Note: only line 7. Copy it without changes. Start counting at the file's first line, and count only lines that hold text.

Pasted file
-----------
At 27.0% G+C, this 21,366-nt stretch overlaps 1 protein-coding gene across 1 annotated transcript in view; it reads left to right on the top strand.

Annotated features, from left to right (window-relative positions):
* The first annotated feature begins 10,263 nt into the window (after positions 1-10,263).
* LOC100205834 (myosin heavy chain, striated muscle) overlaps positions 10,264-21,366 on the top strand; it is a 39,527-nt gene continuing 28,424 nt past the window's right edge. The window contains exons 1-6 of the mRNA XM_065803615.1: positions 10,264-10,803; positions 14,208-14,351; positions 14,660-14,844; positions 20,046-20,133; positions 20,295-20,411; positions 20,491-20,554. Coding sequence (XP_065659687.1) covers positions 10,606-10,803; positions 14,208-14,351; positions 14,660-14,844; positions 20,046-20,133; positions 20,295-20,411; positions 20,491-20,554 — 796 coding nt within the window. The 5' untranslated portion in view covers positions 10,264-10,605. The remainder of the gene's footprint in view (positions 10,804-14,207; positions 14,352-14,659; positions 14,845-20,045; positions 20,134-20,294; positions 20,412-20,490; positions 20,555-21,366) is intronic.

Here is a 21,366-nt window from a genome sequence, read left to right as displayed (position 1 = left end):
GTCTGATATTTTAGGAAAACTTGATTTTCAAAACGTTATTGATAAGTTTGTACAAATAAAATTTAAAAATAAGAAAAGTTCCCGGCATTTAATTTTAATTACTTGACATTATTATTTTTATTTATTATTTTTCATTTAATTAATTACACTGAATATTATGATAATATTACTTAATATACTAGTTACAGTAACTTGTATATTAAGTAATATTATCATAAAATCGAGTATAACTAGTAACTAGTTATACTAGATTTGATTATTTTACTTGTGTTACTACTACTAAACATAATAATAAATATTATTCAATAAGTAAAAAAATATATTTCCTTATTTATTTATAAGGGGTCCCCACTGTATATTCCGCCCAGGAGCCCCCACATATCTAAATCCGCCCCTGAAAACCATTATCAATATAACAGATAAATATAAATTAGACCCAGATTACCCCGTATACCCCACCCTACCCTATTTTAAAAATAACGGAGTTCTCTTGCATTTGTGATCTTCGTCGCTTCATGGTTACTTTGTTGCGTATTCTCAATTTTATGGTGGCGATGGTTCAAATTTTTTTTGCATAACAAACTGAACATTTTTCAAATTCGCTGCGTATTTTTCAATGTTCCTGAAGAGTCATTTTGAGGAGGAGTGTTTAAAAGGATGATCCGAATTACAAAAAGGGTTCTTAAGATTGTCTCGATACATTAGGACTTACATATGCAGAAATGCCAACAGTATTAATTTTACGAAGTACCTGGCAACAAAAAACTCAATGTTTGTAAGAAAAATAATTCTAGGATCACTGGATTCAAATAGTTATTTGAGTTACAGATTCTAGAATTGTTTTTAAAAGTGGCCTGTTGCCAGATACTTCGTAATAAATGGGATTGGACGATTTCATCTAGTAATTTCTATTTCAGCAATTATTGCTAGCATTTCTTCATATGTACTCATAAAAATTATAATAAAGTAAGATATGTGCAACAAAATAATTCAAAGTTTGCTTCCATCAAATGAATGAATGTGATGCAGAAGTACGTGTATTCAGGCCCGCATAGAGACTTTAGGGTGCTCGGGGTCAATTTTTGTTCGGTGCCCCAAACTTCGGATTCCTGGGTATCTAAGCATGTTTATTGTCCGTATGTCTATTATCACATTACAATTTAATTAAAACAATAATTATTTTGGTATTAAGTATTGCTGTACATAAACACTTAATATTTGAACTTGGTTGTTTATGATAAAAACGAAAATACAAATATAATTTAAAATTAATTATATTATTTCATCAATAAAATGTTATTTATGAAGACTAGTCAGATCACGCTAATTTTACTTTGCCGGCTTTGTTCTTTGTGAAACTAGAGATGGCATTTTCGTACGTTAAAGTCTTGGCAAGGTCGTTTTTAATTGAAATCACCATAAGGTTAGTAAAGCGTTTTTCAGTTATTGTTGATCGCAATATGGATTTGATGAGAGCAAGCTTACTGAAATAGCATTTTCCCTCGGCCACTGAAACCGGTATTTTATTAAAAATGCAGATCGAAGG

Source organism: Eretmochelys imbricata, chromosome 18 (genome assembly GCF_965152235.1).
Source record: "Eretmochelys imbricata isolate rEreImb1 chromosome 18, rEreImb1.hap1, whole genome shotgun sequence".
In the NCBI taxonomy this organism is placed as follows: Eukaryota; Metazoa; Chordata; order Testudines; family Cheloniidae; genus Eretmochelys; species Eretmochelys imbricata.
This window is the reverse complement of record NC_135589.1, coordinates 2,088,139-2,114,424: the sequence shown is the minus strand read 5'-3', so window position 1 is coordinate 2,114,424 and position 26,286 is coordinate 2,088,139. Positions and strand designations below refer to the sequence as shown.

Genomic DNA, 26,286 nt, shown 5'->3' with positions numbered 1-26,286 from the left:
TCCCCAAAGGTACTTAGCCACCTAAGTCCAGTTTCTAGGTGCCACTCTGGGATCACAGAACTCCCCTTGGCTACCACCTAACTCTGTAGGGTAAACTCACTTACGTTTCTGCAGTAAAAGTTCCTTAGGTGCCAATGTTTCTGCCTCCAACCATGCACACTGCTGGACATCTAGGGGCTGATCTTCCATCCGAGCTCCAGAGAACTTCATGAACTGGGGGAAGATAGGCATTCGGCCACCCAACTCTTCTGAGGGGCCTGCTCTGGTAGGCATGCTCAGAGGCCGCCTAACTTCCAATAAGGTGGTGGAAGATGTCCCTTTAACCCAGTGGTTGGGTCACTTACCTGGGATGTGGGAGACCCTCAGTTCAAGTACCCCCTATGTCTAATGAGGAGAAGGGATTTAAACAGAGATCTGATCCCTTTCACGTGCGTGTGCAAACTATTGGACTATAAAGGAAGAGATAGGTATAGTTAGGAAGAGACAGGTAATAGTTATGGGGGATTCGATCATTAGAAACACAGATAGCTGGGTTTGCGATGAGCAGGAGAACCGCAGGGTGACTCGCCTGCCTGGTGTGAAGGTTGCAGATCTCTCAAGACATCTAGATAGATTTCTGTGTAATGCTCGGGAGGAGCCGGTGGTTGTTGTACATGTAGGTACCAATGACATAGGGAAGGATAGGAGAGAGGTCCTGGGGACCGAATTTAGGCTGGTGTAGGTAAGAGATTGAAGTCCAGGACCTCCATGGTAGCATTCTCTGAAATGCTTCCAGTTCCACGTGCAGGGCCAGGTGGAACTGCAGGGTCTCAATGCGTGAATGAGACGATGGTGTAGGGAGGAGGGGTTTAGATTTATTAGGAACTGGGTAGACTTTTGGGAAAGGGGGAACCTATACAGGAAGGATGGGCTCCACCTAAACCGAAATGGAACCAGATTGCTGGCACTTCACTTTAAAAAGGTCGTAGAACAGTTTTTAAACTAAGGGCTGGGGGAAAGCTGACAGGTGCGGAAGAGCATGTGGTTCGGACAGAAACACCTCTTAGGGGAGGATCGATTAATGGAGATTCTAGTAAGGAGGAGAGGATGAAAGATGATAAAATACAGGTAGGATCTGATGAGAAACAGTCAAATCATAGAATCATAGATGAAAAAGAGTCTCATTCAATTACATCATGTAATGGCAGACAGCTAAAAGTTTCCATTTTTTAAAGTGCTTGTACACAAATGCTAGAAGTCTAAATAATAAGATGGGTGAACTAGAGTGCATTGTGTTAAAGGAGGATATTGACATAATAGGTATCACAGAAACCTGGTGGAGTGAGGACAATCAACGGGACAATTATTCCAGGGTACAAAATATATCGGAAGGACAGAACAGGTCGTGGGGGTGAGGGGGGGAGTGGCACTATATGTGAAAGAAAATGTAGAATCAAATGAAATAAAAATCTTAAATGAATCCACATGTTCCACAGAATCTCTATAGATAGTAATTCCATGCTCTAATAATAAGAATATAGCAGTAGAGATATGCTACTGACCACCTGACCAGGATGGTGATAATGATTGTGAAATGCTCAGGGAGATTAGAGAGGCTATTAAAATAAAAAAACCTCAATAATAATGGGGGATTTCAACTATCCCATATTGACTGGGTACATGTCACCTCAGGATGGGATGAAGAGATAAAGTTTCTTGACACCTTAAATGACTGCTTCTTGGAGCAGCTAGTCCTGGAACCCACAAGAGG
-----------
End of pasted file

Source organism: Eretmochelys imbricata, chromosome 18 (genome assembly GCF_965152235.1).